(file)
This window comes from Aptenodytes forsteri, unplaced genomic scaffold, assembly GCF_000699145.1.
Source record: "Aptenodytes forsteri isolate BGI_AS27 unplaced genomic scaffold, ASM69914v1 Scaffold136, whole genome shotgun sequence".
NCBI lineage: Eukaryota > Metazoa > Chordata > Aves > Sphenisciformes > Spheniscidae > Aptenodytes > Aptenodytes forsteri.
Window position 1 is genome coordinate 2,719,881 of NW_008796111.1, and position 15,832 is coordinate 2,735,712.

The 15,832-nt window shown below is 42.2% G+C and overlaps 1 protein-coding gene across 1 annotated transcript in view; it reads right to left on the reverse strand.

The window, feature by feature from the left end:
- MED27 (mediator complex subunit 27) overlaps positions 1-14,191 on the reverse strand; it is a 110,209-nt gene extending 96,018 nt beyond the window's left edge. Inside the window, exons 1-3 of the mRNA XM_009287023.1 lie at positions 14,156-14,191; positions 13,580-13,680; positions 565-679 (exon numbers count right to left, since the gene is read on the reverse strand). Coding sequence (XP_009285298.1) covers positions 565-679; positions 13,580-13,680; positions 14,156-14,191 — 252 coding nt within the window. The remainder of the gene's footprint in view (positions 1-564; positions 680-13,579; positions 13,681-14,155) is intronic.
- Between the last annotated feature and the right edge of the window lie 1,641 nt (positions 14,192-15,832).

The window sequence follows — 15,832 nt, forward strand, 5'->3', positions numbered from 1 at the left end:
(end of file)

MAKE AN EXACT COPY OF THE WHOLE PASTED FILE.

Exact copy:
This window comes from Aptenodytes forsteri, unplaced genomic scaffold, assembly GCF_000699145.1.
Source record: "Aptenodytes forsteri isolate BGI_AS27 unplaced genomic scaffold, ASM69914v1 Scaffold136, whole genome shotgun sequence".
NCBI lineage: Eukaryota > Metazoa > Chordata > Aves > Sphenisciformes > Spheniscidae > Aptenodytes > Aptenodytes forsteri.
Window position 1 is genome coordinate 2,719,881 of NW_008796111.1, and position 15,832 is coordinate 2,735,712.

The 15,832-nt window shown below is 42.2% G+C and overlaps 1 protein-coding gene across 1 annotated transcript in view; it reads right to left on the reverse strand.

The window, feature by feature from the left end:
- MED27 (mediator complex subunit 27) overlaps positions 1-14,191 on the reverse strand; it is a 110,209-nt gene extending 96,018 nt beyond the window's left edge. Inside the window, exons 1-3 of the mRNA XM_009287023.1 lie at positions 14,156-14,191; positions 13,580-13,680; positions 565-679 (exon numbers count right to left, since the gene is read on the reverse strand). Coding sequence (XP_009285298.1) covers positions 565-679; positions 13,580-13,680; positions 14,156-14,191 — 252 coding nt within the window. The remainder of the gene's footprint in view (positions 1-564; positions 680-13,579; positions 13,681-14,155) is intronic.
- Between the last annotated feature and the right edge of the window lie 1,641 nt (positions 14,192-15,832).

The window sequence follows — 15,832 nt, forward strand, 5'->3', positions numbered from 1 at the left end: